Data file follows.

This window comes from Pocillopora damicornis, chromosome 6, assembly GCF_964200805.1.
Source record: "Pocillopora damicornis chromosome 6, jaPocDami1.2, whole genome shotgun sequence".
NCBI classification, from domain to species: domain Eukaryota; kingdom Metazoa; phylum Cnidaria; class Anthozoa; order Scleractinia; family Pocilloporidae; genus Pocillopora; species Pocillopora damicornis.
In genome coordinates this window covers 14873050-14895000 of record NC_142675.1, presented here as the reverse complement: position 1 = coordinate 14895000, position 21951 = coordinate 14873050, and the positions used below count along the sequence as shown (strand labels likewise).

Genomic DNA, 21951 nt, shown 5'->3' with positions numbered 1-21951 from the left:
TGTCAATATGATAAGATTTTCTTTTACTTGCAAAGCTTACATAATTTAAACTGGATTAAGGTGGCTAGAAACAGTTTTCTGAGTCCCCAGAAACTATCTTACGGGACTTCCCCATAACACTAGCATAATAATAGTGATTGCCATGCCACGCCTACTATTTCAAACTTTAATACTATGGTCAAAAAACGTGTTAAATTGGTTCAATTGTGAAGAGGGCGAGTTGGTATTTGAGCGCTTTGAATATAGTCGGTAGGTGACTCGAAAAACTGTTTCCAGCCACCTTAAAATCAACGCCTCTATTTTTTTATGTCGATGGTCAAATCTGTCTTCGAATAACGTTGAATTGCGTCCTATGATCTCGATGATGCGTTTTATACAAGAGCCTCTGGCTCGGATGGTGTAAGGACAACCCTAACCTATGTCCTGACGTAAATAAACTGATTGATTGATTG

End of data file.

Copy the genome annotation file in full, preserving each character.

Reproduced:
This window comes from Pocillopora damicornis, chromosome 6, assembly GCF_964200805.1.
Source record: "Pocillopora damicornis chromosome 6, jaPocDami1.2, whole genome shotgun sequence".
NCBI classification, from domain to species: domain Eukaryota; kingdom Metazoa; phylum Cnidaria; class Anthozoa; order Scleractinia; family Pocilloporidae; genus Pocillopora; species Pocillopora damicornis.
In genome coordinates this window covers 14873050-14895000 of record NC_142675.1, presented here as the reverse complement: position 1 = coordinate 14895000, position 21951 = coordinate 14873050, and the positions used below count along the sequence as shown (strand labels likewise).

Genomic DNA, 21951 nt, shown 5'->3' with positions numbered 1-21951 from the left:
TGTCAATATGATAAGATTTTCTTTTACTTGCAAAGCTTACATAATTTAAACTGGATTAAGGTGGCTAGAAACAGTTTTCTGAGTCCCCAGAAACTATCTTACGGGACTTCCCCATAACACTAGCATAATAATAGTGATTGCCATGCCACGCCTACTATTTCAAACTTTAATACTATGGTCAAAAAACGTGTTAAATTGGTTCAATTGTGAAGAGGGCGAGTTGGTATTTGAGCGCTTTGAATATAGTCGGTAGGTGACTCGAAAAACTGTTTCCAGCCACCTTAAAATCAACGCCTCTATTTTTTTATGTCGATGGTCAAATCTGTCTTCGAATAACGTTGAATTGCGTCCTATGATCTCGATGATGCGTTTTATACAAGAGCCTCTGGCTCGGATGGTGTAAGGACAACCCTAACCTATGTCCTGACGTAAATAAACTGATTGATTGATTG